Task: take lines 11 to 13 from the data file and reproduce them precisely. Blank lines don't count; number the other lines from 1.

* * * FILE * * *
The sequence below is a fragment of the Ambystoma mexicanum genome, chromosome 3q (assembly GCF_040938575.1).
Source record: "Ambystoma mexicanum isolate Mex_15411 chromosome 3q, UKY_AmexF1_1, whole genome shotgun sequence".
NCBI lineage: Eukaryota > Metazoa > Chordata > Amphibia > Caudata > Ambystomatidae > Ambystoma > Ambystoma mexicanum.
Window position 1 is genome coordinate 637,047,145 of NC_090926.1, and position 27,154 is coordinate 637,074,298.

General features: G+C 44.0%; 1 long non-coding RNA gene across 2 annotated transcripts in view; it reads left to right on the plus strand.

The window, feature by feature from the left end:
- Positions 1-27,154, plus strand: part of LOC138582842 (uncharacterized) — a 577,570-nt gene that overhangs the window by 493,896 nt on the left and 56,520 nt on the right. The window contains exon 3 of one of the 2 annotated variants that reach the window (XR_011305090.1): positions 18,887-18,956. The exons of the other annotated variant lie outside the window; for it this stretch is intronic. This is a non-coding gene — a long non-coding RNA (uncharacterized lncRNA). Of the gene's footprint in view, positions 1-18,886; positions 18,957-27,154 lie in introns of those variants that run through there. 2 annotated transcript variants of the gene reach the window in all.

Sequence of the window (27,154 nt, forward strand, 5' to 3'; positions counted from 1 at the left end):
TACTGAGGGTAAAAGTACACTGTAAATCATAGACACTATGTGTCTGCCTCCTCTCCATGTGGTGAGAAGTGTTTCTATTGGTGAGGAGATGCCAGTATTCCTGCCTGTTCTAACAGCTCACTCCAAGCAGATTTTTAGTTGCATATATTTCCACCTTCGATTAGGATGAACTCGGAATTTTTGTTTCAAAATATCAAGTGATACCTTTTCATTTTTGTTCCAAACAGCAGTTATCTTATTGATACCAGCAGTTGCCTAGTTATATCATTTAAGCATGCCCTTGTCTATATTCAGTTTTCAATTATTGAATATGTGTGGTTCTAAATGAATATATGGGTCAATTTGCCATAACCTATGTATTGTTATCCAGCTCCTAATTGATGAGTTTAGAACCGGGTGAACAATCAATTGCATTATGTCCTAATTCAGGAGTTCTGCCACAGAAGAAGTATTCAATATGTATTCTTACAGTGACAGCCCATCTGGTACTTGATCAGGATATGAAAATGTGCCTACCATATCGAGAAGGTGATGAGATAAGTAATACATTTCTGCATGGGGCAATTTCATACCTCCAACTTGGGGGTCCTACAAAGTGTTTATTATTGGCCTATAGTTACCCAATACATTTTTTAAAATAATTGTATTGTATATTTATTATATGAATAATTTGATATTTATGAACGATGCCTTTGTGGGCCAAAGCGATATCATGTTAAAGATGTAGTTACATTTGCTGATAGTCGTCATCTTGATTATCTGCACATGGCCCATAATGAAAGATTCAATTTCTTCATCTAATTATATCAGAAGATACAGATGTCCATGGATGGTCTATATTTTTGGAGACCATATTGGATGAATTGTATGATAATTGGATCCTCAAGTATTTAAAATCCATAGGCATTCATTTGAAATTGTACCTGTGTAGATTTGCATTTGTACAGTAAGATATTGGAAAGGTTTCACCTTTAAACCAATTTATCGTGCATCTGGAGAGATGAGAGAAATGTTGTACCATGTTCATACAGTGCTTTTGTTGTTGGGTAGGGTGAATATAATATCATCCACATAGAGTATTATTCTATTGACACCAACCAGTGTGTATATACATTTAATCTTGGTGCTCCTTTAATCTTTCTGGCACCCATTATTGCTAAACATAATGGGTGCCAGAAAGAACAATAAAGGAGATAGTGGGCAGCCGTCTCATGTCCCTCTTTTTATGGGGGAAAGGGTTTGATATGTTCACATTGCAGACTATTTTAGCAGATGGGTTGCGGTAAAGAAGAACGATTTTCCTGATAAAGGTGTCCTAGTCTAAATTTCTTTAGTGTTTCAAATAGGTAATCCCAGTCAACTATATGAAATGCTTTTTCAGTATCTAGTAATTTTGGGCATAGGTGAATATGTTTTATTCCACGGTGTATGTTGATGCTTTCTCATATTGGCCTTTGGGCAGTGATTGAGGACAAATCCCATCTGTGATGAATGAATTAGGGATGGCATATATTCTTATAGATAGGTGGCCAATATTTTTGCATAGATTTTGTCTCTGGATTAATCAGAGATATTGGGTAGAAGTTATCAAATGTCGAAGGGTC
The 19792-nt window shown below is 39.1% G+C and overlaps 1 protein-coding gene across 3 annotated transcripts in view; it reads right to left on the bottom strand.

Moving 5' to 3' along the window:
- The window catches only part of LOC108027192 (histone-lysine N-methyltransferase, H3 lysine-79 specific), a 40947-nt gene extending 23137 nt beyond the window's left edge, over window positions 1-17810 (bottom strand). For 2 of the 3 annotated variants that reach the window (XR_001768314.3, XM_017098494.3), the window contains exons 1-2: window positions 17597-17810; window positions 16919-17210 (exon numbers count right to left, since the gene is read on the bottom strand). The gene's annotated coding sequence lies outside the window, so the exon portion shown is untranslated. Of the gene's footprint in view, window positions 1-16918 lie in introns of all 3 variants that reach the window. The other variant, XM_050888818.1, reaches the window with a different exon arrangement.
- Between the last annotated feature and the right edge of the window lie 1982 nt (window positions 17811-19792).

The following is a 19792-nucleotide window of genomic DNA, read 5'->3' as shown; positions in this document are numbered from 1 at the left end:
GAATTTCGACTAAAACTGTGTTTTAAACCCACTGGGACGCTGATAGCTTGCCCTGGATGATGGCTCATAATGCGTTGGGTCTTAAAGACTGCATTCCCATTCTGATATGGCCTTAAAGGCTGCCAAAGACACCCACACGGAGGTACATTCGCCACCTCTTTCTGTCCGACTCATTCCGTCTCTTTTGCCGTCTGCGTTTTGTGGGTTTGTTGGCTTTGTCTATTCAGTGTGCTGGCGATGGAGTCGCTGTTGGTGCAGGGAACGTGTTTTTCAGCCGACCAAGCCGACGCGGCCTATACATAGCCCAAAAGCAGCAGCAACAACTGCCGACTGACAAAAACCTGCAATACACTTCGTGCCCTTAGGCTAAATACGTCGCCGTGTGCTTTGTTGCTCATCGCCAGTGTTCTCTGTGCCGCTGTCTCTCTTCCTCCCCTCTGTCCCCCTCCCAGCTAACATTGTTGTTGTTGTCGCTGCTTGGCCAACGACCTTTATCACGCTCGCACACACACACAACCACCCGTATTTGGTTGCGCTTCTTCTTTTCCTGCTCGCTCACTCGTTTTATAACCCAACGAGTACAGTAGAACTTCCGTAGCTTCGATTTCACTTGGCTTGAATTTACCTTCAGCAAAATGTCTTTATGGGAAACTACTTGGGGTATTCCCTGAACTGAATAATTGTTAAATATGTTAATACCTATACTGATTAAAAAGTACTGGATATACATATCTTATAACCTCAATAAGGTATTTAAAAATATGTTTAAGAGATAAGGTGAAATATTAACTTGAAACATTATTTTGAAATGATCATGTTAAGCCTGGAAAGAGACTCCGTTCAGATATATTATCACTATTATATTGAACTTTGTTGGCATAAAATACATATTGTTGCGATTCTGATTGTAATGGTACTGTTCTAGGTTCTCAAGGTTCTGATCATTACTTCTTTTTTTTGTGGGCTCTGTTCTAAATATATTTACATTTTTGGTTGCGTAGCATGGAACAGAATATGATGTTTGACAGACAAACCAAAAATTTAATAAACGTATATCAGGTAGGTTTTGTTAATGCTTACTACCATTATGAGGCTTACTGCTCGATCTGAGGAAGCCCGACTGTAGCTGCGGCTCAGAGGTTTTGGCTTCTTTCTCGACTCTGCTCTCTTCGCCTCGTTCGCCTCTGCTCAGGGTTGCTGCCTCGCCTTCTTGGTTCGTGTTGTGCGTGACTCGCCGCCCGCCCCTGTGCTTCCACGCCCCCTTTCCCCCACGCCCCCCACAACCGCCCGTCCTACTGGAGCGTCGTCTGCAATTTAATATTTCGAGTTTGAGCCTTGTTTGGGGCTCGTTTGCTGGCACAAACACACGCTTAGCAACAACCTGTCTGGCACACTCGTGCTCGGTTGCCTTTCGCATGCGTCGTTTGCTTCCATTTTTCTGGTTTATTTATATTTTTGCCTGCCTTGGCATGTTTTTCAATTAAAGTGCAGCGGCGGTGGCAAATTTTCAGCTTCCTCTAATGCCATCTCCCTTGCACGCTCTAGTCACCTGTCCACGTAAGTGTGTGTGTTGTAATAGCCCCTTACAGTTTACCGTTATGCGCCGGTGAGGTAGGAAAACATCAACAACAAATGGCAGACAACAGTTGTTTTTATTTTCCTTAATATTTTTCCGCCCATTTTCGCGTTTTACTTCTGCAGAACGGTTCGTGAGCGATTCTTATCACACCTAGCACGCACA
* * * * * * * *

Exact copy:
Moving 5' to 3' along the window:
- The window catches only part of LOC108027192 (histone-lysine N-methyltransferase, H3 lysine-79 specific), a 40947-nt gene extending 23137 nt beyond the window's left edge, over window positions 1-17810 (bottom strand). For 2 of the 3 annotated variants that reach the window (XR_001768314.3, XM_017098494.3), the window contains exons 1-2: window positions 17597-17810; window positions 16919-17210 (exon numbers count right to left, since the gene is read on the bottom strand). The gene's annotated coding sequence lies outside the window, so the exon portion shown is untranslated. Of the gene's footprint in view, window positions 1-16918 lie in introns of all 3 variants that reach the window. The other variant, XM_050888818.1, reaches the window with a different exon arrangement.
- Between the last annotated feature and the right edge of the window lie 1982 nt (window positions 17811-19792).